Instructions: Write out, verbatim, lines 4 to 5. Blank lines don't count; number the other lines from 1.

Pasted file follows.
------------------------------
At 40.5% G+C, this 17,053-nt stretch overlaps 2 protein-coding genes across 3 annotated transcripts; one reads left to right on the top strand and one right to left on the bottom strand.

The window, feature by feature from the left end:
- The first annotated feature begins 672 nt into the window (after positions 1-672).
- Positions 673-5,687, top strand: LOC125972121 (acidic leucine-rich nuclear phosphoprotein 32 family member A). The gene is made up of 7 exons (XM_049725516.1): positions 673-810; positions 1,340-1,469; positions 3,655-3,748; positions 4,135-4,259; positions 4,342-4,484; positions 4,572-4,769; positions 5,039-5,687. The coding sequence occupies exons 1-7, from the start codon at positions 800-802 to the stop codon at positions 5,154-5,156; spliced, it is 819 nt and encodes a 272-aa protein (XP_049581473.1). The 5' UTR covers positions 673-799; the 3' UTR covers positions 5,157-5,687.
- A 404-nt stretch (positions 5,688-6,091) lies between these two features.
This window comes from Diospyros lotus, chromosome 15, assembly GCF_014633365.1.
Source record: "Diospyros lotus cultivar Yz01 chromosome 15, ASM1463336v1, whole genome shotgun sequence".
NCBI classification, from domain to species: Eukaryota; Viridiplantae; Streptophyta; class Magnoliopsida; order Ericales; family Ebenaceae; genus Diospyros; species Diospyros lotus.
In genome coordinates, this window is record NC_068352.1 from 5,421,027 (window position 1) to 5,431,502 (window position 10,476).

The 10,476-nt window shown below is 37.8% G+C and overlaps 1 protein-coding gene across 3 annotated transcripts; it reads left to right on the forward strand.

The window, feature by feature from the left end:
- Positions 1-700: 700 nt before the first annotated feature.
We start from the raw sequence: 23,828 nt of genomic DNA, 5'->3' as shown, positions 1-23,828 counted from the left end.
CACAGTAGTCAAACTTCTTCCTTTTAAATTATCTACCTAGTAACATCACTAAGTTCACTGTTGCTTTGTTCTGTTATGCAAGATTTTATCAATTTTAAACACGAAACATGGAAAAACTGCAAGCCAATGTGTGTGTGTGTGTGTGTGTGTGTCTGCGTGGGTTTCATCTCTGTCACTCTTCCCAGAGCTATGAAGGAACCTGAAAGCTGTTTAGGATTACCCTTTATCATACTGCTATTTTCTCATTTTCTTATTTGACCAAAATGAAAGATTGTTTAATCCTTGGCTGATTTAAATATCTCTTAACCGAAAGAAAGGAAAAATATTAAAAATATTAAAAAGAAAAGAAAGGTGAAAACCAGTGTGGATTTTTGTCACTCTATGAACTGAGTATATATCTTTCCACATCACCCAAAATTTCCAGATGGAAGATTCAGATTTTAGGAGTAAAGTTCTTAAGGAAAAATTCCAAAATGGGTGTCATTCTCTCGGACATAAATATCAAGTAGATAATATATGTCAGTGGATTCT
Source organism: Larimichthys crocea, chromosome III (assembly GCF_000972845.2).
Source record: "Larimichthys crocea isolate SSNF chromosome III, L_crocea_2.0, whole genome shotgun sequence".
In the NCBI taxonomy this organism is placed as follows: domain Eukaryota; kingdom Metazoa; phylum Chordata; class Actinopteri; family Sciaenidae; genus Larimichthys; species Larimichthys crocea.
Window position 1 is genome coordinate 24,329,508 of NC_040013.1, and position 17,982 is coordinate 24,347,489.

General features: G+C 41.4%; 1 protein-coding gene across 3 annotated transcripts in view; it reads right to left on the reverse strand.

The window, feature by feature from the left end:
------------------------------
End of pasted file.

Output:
- Positions 673-5,687, top strand: LOC125972121 (acidic leucine-rich nuclear phosphoprotein 32 family member A). The gene is made up of 7 exons (XM_049725516.1): positions 673-810; positions 1,340-1,469; positions 3,655-3,748; positions 4,135-4,259; positions 4,342-4,484; positions 4,572-4,769; positions 5,039-5,687. The coding sequence occupies exons 1-7, from the start codon at positions 800-802 to the stop codon at positions 5,154-5,156; spliced, it is 819 nt and encodes a 272-aa protein (XP_049581473.1). The 5' UTR covers positions 673-799; the 3' UTR covers positions 5,157-5,687.
- A 404-nt stretch (positions 5,688-6,091) lies between these two features.